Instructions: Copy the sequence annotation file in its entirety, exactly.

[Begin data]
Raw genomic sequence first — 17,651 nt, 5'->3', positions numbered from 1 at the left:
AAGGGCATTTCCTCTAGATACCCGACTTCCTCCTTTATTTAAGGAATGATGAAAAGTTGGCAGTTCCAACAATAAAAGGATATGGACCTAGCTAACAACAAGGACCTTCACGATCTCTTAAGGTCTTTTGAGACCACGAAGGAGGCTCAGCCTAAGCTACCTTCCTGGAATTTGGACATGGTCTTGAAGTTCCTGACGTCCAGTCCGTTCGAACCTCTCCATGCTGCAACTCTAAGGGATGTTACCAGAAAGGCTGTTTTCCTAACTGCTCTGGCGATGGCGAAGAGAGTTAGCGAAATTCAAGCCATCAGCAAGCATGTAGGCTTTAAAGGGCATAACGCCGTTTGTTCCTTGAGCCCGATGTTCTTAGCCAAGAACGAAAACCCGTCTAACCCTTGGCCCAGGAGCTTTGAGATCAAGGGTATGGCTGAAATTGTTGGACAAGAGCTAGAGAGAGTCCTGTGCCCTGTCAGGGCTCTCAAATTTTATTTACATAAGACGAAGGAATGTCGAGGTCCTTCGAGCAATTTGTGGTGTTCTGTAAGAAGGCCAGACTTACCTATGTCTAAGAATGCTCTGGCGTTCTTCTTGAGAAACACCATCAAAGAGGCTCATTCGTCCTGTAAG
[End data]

Raw genomic sequence first — 17,651 nt, 5'->3', positions numbered from 1 at the left:
AAGGGCATTTCCTCTAGATACCCGACTTCCTCCTTTATTTAAGGAATGATGAAAAGTTGGCAGTTCCAACAATAAAAGGATATGGACCTAGCTAACAACAAGGACCTTCACGATCTCTTAAGGTCTTTTGAGACCACGAAGGAGGCTCAGCCTAAGCTACCTTCCTGGAATTTGGACATGGTCTTGAAGTTCCTGACGTCCAGTCCGTTCGAACCTCTCCATGCTGCAACTCTAAGGGATGTTACCAGAAAGGCTGTTTTCCTAACTGCTCTGGCGATGGCGAAGAGAGTTAGCGAAATTCAAGCCATCAGCAAGCATGTAGGCTTTAAAGGGCATAACGCCGTTTGTTCCTTGAGCCCGATGTTCTTAGCCAAGAACGAAAACCCGTCTAACCCTTGGCCCAGGAGCTTTGAGATCAAGGGTATGGCTGAAATTGTTGGACAAGAGCTAGAGAGAGTCCTGTGCCCTGTCAGGGCTCTCAAATTTTATTTACATAAGACGAAGGAATGTCGAGGTCCTTCGAGCAATTTGTGGTGTTCTGTAAGAAGGCCAGACTTACCTATGTCTAAGAATGCTCTGGCGTTCTTCTTGAGAAACACCATCAAAGAGGCTCATTCGTCCTGTAAG